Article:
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Houses nos. 35 and 36

Houses nos. 35 and 36

address

Veitingergasse 107 and 109

Constructed Area

38 m²

With their stylistic connections to Bauhaus modernism, Ernst Plischke’s two-storey terraced houses are in striking contrast to the neighbouring buildings of Josef Wenzel (houses nos. 37–38) and Julius Jirasek (nos. 33–34). His emphatically horizontal elevations, which contain a living space of 57 m² per unit, are striking for the generous fenestration, loggias, and terraces of their garden side. The street front on the north side presents a different face, its small ground-storey windows and narrow band of first-floor fenestration creating a more closed impression. The sculptural character of the buildings is enhanced by the choice of light blue for the façade and dark grey for the doors and windows (colour scheme: László Gábor). No. 35 was sold during the Werkbund Exhibition in 1932 for 32,000 shillings.

The houses are accessed via a raised entrance area in the form of a cubic block that projects forward from the façade. Lit from the side by vertical bands of fenestration, this extension to the house contains the porch and staircase. The entrance hall leads down a single step into the main part of the ground storey, which comprises the living room, kitchen, and a smaller secondary room. The difference in level enabled Plischke to create a taller living room that immediately makes a spacious and generous impression. Whilst this room runs the full depth of the house and was thus capable of cross-ventilation, the adjoining kitchen to its side is set back within a recession on the garden front. This makes space for a covered and screened seating area in front of the kitchen. The very low ceiling of the secondary room on the ground floor allowed Plischke to incorporate a mezzanine with a bathroom and lavatory, both of which are accessible via stairs from the two main storeys. The upper storey has two bedrooms, with the larger one situated directly above the living room and covering the same surface area. The smaller bedroom lies behind the first-floor loggia, which is accessed via an ante-room.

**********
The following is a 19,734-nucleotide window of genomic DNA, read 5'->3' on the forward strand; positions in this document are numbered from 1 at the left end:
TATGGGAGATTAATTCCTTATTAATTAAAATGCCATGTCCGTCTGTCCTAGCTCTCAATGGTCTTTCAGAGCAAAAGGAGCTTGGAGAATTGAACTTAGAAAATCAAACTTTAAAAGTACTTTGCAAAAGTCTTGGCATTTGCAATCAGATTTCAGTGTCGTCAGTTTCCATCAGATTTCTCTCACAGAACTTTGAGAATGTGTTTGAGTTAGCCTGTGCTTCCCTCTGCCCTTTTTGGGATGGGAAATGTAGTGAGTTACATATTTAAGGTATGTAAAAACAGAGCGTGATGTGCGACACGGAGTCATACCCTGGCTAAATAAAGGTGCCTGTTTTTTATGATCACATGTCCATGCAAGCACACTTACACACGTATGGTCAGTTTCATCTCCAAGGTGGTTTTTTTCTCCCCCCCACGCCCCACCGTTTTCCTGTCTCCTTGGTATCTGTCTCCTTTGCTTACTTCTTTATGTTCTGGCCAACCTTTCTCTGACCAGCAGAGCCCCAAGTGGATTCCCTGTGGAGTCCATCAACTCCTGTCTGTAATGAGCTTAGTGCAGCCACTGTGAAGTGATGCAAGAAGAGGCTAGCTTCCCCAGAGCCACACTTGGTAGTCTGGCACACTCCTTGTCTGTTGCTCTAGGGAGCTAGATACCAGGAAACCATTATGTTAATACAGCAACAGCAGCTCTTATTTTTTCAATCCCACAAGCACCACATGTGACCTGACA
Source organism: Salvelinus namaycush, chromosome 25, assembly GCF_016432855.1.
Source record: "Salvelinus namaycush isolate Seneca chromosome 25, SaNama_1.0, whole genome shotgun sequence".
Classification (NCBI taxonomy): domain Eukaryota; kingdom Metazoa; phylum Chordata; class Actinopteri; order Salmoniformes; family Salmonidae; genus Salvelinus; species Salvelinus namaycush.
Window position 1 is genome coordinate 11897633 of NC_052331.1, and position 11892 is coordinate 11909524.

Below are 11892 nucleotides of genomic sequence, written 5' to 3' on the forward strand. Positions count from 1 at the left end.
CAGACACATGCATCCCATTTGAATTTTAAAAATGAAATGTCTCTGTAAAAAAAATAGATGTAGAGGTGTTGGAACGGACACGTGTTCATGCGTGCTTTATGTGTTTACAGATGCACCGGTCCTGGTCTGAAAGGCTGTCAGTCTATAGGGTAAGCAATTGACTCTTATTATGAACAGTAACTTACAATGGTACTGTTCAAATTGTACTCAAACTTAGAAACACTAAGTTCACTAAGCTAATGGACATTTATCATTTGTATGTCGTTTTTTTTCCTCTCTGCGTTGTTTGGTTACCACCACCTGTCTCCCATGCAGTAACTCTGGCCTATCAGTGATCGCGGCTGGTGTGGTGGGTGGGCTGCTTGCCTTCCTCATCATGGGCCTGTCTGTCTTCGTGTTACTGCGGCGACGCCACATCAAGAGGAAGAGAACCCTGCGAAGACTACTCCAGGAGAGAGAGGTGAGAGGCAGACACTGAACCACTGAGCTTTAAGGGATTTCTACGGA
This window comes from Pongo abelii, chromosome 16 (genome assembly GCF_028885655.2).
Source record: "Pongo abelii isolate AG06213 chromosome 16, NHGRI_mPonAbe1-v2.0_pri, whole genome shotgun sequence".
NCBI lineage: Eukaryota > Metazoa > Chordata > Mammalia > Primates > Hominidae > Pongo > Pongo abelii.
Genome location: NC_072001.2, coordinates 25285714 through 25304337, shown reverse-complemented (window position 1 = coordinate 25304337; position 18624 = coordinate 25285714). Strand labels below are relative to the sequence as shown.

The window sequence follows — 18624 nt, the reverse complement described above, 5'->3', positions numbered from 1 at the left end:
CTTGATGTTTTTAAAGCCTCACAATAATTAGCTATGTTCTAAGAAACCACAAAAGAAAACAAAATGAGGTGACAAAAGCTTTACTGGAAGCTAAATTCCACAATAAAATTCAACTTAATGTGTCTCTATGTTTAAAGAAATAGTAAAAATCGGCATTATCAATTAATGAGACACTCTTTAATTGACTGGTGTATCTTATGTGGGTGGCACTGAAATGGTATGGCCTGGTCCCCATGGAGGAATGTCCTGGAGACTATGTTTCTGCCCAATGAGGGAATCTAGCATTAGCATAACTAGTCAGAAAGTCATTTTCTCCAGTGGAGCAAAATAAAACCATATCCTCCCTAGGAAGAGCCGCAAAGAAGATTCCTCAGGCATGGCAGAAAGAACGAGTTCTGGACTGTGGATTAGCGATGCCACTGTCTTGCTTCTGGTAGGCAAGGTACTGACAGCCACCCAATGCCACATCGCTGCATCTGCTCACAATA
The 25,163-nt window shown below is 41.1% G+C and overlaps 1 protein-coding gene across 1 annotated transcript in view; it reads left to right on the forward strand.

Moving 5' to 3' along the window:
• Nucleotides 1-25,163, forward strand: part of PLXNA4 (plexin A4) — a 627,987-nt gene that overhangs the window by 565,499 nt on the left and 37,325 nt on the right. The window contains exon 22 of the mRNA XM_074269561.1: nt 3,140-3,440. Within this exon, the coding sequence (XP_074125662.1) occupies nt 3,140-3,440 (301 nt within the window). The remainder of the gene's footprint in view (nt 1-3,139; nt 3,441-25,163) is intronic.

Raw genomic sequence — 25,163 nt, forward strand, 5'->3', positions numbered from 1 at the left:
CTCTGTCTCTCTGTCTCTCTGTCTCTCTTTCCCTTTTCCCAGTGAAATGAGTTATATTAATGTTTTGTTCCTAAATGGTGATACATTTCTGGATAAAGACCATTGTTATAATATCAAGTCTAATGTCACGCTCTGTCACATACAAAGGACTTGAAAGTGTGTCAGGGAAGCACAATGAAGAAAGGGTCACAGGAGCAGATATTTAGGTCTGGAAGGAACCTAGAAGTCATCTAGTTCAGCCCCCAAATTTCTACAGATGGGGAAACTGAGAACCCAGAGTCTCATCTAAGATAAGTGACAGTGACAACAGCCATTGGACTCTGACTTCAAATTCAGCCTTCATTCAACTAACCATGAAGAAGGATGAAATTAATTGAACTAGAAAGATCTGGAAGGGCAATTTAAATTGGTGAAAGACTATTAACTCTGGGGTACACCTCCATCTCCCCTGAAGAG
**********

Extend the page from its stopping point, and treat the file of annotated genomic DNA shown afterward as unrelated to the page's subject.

Turning to the furnishings, Plischke – who was still very young at the time of the Werkbund Exhibition, but had already in the 1920s worked in the ateliers of Peter Behrens and Josef Frank – was himself responsible for the interior of house no. 35. As historical photographs show, the large room on the first floor was designed as a bedroom-cum-living-room, with a curtain dividing the two areas. Plischke had already established himself as a pioneering figure in the field of interior design with his flat for the ceramic artist Lucie Rie in 1928 (reconstruction in the Hofmobiliendepot – Imperial Furniture Collection, Vienna). In contrast to Josef Frank and Oskar Strnad, Plischke always saw his furnishings as part of the architecture, adding a limited number of mobile objects to the fixed elements.

Text: Anna Stuhlpfarrer

Historic Floor Plans